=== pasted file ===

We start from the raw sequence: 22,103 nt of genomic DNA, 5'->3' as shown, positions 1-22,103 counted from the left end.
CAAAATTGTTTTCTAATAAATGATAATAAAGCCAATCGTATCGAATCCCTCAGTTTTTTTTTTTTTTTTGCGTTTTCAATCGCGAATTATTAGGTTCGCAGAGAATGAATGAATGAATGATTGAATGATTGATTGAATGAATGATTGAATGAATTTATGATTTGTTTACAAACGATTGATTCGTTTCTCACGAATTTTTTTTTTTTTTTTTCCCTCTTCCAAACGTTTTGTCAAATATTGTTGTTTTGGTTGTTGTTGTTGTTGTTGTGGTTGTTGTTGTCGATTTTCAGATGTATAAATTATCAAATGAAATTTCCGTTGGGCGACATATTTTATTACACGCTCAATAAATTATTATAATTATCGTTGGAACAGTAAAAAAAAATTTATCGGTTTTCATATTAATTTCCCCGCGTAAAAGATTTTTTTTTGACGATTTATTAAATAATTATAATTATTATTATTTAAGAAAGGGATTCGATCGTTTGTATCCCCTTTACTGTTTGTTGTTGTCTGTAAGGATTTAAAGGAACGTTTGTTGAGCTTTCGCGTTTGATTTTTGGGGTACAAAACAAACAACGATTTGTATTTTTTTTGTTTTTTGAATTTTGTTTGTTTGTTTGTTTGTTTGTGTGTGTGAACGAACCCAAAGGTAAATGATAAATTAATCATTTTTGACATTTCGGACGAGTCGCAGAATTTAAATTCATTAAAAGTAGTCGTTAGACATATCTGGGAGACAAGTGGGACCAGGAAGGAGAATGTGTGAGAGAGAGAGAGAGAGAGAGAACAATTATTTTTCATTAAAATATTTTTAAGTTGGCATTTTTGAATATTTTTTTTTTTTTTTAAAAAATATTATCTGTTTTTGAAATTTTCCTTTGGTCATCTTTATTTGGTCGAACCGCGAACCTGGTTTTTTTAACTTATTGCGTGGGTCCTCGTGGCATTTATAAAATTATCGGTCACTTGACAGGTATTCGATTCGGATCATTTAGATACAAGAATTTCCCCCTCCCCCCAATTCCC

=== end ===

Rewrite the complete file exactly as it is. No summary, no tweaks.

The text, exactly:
We start from the raw sequence: 22,103 nt of genomic DNA, 5'->3' as shown, positions 1-22,103 counted from the left end.
CAAAATTGTTTTCTAATAAATGATAATAAAGCCAATCGTATCGAATCCCTCAGTTTTTTTTTTTTTTTTGCGTTTTCAATCGCGAATTATTAGGTTCGCAGAGAATGAATGAATGAATGATTGAATGATTGATTGAATGAATGATTGAATGAATTTATGATTTGTTTACAAACGATTGATTCGTTTCTCACGAATTTTTTTTTTTTTTTTTCCCTCTTCCAAACGTTTTGTCAAATATTGTTGTTTTGGTTGTTGTTGTTGTTGTTGTGGTTGTTGTTGTCGATTTTCAGATGTATAAATTATCAAATGAAATTTCCGTTGGGCGACATATTTTATTACACGCTCAATAAATTATTATAATTATCGTTGGAACAGTAAAAAAAAATTTATCGGTTTTCATATTAATTTCCCCGCGTAAAAGATTTTTTTTTGACGATTTATTAAATAATTATAATTATTATTATTTAAGAAAGGGATTCGATCGTTTGTATCCCCTTTACTGTTTGTTGTTGTCTGTAAGGATTTAAAGGAACGTTTGTTGAGCTTTCGCGTTTGATTTTTGGGGTACAAAACAAACAACGATTTGTATTTTTTTTGTTTTTTGAATTTTGTTTGTTTGTTTGTTTGTTTGTGTGTGTGAACGAACCCAAAGGTAAATGATAAATTAATCATTTTTGACATTTCGGACGAGTCGCAGAATTTAAATTCATTAAAAGTAGTCGTTAGACATATCTGGGAGACAAGTGGGACCAGGAAGGAGAATGTGTGAGAGAGAGAGAGAGAGAGAGAACAATTATTTTTCATTAAAATATTTTTAAGTTGGCATTTTTGAATATTTTTTTTTTTTTTTAAAAAATATTATCTGTTTTTGAAATTTTCCTTTGGTCATCTTTATTTGGTCGAACCGCGAACCTGGTTTTTTTAACTTATTGCGTGGGTCCTCGTGGCATTTATAAAATTATCGGTCACTTGACAGGTATTCGATTCGGATCATTTAGATACAAGAATTTCCCCCTCCCCCCAATTCCC